Home >Politics >Policy >NSG membership can’t be Obama’s farewell gift to India: China

New Delhi: China appears isolated in its attempt to keep India out of the elite Nuclear Suppliers Group (NSG) with a US official over the weekend describing the Asian giant as “one outlier" blocking India’s membership.

In response, Beijing on Monday said admission of countries that are not signatory to the nuclear non-proliferation treaty (NPT)—like India—into the NSG cannot be a farewell gift that countries give each other. The comment was seen as reference to US President Barack Obama handing over charge of the US administration to president elect Donald Trump on 20 January.

It also comes as China’s new envoy to India Luo Zhaohui has proposed the signing of a treaty of friendship and cooperation with India along with a free-trade agreement and a speedy conclusion of an agreement on the long-pending border dispute.

Luo also spoke of the need to synergize China’s Belt and Road Initiative infrastructure and connectivity projects with India’s Act East Policy at a speech to the Mumbai University last week.

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Luo’s comments on friendship and cooperation seemed to be in sharp contrast to comments from Beijing on Monday, where Chinese foreign ministry spokesperson Hua Chunying said: “Regarding India’s application to the Nuclear Suppliers Group (NSG), regarding non-NPT countries admission to the NSG, we have made our position clear before so I will not repeat it."

“I just want to point out that NSG membership shall not be some kind of (a) farewell gift for countries to give to each other," Hua said seemingly targeting the outgoing Obama administration.

China has been blocking India’s membership bid for the 48-member grouping despite backing from majority members on the grounds that India is not a signatory to NPT. China has been advocating a two-step approach for admission of countries who have not signed the NPT. As per the new stand announced by Beijing, it first wants to find a solution that is applicable to the admission of all non-NPT countries followed by discussions on admitting specific nations.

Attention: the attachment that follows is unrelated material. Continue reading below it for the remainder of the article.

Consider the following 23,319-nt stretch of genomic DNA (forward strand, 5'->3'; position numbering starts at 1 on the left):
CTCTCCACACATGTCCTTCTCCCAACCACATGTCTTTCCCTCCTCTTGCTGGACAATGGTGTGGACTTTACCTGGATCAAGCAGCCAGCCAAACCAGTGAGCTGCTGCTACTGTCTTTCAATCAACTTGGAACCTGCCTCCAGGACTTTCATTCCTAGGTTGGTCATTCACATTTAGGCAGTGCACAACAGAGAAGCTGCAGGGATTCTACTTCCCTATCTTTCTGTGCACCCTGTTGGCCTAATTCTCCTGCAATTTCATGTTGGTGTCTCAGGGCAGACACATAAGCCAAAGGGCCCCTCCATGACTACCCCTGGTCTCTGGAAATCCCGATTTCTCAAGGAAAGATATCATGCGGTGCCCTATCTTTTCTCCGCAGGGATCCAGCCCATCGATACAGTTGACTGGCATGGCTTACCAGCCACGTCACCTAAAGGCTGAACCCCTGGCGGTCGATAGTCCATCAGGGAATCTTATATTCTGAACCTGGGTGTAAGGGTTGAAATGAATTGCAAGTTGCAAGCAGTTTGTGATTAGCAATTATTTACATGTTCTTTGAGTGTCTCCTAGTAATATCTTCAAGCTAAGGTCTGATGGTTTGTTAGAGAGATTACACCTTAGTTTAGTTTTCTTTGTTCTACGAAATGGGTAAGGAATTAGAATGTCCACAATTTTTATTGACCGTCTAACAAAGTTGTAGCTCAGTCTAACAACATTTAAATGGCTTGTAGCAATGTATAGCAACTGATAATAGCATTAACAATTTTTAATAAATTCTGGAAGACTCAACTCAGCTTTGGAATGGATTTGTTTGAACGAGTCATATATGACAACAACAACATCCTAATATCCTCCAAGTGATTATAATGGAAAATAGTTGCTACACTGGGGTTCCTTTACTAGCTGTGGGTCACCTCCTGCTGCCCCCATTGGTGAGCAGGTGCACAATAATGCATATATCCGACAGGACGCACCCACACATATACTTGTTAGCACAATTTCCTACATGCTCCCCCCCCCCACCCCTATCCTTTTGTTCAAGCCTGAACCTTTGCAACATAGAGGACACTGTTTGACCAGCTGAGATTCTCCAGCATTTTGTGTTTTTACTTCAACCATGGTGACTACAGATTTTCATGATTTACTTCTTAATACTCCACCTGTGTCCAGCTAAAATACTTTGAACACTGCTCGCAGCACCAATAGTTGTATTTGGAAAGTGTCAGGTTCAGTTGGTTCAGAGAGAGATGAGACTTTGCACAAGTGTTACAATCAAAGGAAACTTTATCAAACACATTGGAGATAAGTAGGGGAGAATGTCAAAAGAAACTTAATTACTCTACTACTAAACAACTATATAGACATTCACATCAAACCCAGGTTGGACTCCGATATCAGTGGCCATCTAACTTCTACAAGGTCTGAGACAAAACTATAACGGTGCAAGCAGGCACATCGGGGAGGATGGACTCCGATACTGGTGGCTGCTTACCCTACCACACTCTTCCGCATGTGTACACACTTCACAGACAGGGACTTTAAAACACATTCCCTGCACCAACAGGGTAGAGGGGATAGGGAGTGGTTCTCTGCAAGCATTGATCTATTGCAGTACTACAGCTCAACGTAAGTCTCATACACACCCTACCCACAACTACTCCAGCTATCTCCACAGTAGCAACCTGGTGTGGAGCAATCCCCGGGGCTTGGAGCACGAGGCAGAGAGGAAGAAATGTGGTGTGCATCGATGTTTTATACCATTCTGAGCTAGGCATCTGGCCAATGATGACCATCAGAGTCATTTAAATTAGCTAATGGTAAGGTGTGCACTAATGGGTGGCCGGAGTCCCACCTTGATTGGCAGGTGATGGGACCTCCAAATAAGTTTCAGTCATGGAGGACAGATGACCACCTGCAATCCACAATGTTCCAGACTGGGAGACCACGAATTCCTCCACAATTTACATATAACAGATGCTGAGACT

Beijing’s remarks on Monday were in response to comments made by outgoing US assistant secretary of state for South and Central Asia, Nisha Desai Biswal.

“Clearly there is one outlier that needs to be addressed and that is China," Biswal had said on India’s NSG membership bid in an interview to PTI.

Chinese opposition was seen as the main reason for New Delhi failing in its bid to secure membership of the NSG at two meetings of the grouping in 2016. China’s stance that India’s application cannot be considered because it has not signed NPT was also backed by some other countries at the NSG. This was despite strong backing for India by the US, the UK, France and a number of others in the 48-member group.

China’s rigid stance came despite Prime Minister Narendra Modi and President Pranab Mukherjee meeting Chinese President Xi Jinping in Beijing in May and in Tashkent in June pressing India’s case.

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Disagreement over NSG membership is not the only contentious issue between India and China. Another is China’s efforts to block India’s attempts to get Pakistan-based terrorist group Jaish-e-Mohammed chief Maulana Masood Azhar named a terrorist at the UN.

The Chinese “technical hold" on the resolution twice followed by a block in December has put paid to India’s efforts to get Azhar’s name included in a list of terrorists banned by the UN.

On Monday, Hua objected to the use of the word “block."

“As we have explained our position before, on this question, the 1267 Committee needs to base its decision on solid evidence, follow relevant resolutions and rules of procedure and make a decision based on consensus. The technical hold China proposed is to allow more time for consultation and deliberation," she said.

Asked whether China will re-think this issue this year if India files a fresh application as the previous one lapsed due to two technical holds by Beijing, Hua said, “China raised the technical hold to give more space for deliberation and consultation". “It is a regret that no consensus has been reached so far. We need more consensus and more time for deliberation so as to reach a consensus," Hua said.

PTI contributed to this report

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